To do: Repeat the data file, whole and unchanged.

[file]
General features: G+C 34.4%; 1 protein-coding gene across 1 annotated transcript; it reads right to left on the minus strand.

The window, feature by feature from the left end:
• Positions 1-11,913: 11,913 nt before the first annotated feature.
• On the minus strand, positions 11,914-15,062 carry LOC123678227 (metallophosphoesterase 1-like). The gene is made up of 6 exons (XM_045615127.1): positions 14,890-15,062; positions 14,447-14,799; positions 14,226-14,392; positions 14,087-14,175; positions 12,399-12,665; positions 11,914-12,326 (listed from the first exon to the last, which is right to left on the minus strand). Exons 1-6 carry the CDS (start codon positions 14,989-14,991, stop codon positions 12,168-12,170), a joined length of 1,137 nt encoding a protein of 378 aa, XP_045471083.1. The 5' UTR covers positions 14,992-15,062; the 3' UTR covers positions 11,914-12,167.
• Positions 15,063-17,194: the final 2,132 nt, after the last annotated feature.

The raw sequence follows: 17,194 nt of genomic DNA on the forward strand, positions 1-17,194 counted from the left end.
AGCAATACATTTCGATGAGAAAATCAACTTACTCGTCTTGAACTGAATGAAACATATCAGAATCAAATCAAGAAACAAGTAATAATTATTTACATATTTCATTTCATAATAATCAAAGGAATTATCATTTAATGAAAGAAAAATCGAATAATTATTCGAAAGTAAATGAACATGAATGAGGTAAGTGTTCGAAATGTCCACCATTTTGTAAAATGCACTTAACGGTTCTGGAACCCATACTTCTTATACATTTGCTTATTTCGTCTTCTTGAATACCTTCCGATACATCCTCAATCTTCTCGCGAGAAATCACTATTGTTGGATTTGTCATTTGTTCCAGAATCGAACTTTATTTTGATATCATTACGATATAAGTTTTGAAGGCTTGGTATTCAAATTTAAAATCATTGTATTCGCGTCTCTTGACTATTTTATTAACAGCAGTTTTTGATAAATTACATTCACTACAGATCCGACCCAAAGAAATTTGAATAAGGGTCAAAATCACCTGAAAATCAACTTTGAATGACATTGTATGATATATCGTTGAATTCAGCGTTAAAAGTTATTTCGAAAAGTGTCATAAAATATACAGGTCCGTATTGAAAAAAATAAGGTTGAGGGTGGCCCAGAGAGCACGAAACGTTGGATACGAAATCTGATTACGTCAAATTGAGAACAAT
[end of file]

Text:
General features: G+C 34.4%; 1 protein-coding gene across 1 annotated transcript; it reads right to left on the minus strand.

The window, feature by feature from the left end:
• Positions 1-11,913: 11,913 nt before the first annotated feature.
• On the minus strand, positions 11,914-15,062 carry LOC123678227 (metallophosphoesterase 1-like). The gene is made up of 6 exons (XM_045615127.1): positions 14,890-15,062; positions 14,447-14,799; positions 14,226-14,392; positions 14,087-14,175; positions 12,399-12,665; positions 11,914-12,326 (listed from the first exon to the last, which is right to left on the minus strand). Exons 1-6 carry the CDS (start codon positions 14,989-14,991, stop codon positions 12,168-12,170), a joined length of 1,137 nt encoding a protein of 378 aa, XP_045471083.1. The 5' UTR covers positions 14,992-15,062; the 3' UTR covers positions 11,914-12,167.
• Positions 15,063-17,194: the final 2,132 nt, after the last annotated feature.

The raw sequence follows: 17,194 nt of genomic DNA on the forward strand, positions 1-17,194 counted from the left end.
AGCAATACATTTCGATGAGAAAATCAACTTACTCGTCTTGAACTGAATGAAACATATCAGAATCAAATCAAGAAACAAGTAATAATTATTTACATATTTCATTTCATAATAATCAAAGGAATTATCATTTAATGAAAGAAAAATCGAATAATTATTCGAAAGTAAATGAACATGAATGAGGTAAGTGTTCGAAATGTCCACCATTTTGTAAAATGCACTTAACGGTTCTGGAACCCATACTTCTTATACATTTGCTTATTTCGTCTTCTTGAATACCTTCCGATACATCCTCAATCTTCTCGCGAGAAATCACTATTGTTGGATTTGTCATTTGTTCCAGAATCGAACTTTATTTTGATATCATTACGATATAAGTTTTGAAGGCTTGGTATTCAAATTTAAAATCATTGTATTCGCGTCTCTTGACTATTTTATTAACAGCAGTTTTTGATAAATTACATTCACTACAGATCCGACCCAAAGAAATTTGAATAAGGGTCAAAATCACCTGAAAATCAACTTTGAATGACATTGTATGATATATCGTTGAATTCAGCGTTAAAAGTTATTTCGAAAAGTGTCATAAAATATACAGGTCCGTATTGAAAAAAATAAGGTTGAGGGTGGCCCAGAGAGCACGAAACGTTGGATACGAAATCTGATTACGTCAAATTGAGAACAAT